Forget about competing with Amazon – retailers need to concentrate on what the online disruptor can’t do


This article is brought to you by Retail Technology Review: Forget about competing with Amazon – retailers need to concentrate on what the online disruptor can’t do.

By Matt Bradley, Chairman, RetailEXPO Advisory Board.

How long can bricks-and-mortar retailers remain profitable by simply selling more stuff? Modern retail has, for decades, centred on a transactional relationship between store and customer, with retailer growth inextricably linked to selling more SKUs. “Pile-them-high, sell-them-cheap” retailers such as the failed Toys “R” Us was a prime example.

The challenge for physical retailers now, however, is that online disruptors such as Amazon, Asos and Ebay, have achieved an unassailable lead when it comes to leveraging price, convenience and speed. This doesn’t mean, however, that high-street stores can’t fight back. Instead, retailers are increasingly wrapping their product offerings up in beautifully crafted experiences. Here’s how three leading retailers from very different retail segments are focusing on “what Amazon can’t” (WAC) to protect profits and market share.

Pet store bites back with experience

When you think “WAC”, out-of-town pet store Pets at Home may not immediately spring to mind, but it’s definitely one of the stores leading the fight back thanks to a switch from selling stuff to focusing on experiences. 

The retailer, which has recently posted its 10th consecutive quarter of like-for-like growth, now generates more than a third of its revenue (35.5%) from its vet practices, pet grooming services, adoption centres and – a dog walking service in which Pets at Home now has a 19% stake. Pets at Home says it has a “very active” pipeline for yet more pet services to be added to its proposition in its bid to focus on WAC and build an Amazon-proof model.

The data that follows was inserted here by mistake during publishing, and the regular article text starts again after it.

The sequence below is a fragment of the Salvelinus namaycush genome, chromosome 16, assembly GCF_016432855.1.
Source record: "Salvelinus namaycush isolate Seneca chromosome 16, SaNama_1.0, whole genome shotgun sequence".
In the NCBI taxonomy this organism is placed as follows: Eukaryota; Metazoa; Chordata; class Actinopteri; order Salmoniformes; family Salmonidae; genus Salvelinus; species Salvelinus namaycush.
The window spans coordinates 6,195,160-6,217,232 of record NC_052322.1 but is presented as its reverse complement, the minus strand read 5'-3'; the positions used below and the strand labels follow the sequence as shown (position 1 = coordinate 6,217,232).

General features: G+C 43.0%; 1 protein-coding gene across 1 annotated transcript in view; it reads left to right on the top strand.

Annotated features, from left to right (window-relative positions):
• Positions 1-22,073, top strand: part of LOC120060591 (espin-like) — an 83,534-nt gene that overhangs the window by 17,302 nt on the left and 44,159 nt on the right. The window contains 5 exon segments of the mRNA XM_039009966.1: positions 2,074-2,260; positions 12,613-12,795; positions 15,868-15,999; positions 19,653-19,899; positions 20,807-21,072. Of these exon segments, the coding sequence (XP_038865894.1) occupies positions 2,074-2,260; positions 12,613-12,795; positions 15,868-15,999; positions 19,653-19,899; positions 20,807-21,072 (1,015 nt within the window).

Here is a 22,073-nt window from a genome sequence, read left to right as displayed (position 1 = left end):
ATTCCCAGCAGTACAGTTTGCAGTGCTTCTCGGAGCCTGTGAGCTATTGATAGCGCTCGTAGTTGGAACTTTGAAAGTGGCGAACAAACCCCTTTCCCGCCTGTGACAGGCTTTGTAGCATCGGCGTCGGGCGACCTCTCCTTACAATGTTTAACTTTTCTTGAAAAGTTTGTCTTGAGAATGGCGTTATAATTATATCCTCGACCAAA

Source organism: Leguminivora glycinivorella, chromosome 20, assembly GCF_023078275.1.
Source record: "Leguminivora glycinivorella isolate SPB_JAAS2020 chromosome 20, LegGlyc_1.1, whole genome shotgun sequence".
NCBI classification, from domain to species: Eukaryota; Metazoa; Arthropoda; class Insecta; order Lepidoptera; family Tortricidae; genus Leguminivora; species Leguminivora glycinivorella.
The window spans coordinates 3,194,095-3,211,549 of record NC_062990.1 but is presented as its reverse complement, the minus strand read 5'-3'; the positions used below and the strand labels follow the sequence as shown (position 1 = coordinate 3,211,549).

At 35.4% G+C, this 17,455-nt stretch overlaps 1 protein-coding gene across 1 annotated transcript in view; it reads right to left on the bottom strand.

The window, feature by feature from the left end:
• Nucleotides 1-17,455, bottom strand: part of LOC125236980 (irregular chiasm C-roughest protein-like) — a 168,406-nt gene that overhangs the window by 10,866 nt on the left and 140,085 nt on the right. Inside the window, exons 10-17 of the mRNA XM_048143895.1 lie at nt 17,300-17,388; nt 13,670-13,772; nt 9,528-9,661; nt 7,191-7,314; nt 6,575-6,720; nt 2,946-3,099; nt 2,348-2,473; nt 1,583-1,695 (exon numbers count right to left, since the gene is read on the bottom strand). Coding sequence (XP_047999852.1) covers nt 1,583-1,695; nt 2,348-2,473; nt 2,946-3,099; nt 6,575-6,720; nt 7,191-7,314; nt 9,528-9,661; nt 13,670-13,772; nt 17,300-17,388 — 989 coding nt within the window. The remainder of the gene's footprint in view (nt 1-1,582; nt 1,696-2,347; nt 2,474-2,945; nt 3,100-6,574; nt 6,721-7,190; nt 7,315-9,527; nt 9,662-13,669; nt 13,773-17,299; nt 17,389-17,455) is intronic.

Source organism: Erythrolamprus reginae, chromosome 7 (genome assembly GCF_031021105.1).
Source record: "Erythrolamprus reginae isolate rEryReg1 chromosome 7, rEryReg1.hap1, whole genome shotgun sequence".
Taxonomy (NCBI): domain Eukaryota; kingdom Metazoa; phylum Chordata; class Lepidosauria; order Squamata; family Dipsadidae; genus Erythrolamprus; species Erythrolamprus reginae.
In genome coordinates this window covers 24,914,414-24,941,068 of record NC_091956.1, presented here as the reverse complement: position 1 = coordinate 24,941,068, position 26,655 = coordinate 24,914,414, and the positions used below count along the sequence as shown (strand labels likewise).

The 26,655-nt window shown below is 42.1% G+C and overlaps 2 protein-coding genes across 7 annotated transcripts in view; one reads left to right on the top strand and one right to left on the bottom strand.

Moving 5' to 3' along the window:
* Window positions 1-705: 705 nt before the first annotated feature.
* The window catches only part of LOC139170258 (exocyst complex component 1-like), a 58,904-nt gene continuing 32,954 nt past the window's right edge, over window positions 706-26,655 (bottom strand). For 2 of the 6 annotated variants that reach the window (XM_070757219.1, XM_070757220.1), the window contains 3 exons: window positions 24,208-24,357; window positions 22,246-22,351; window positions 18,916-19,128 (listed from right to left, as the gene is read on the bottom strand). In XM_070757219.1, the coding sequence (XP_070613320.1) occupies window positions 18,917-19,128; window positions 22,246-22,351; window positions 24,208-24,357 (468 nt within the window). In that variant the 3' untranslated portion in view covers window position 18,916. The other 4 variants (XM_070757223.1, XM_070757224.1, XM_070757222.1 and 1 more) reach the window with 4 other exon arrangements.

The retailer recently opened a new flagship store in Stockport, packed with experience innovation which it plans to roll out across the rest of its store estate. The Stockport store features a ‘groom room’ where customers can wash their own pets, a ‘selfie spot’ kiosk, a dog food deli, ‘Vets 4 Pets’ and an RSPCA ‘Cat Adoption Lounge’ to name but a few. The company’s goal is now to generate 50% of its revenue from pet care services.

Harnessing customer data

Pets at Home CEO Peter Pritchard says analysis of customer data has been instrumental in identifying a highly profitable mix of in-store services and experiences. Speaking recently at the Omnichannel Futures Conference Pritchard said: “If you shop with Amazon, there’s a good chance they know if you have a dog, and they’ll do their best to sell you dog food. If you’re a pet owner and shop with us we’ll know your dog’s name, its birthday, its favourite food, its weight, its monthly worming and flea routine and whether you use a kennel or cattery.  Ours is a much more granular insight and that leads to a much more insightful and profitable customer-focused relationship.”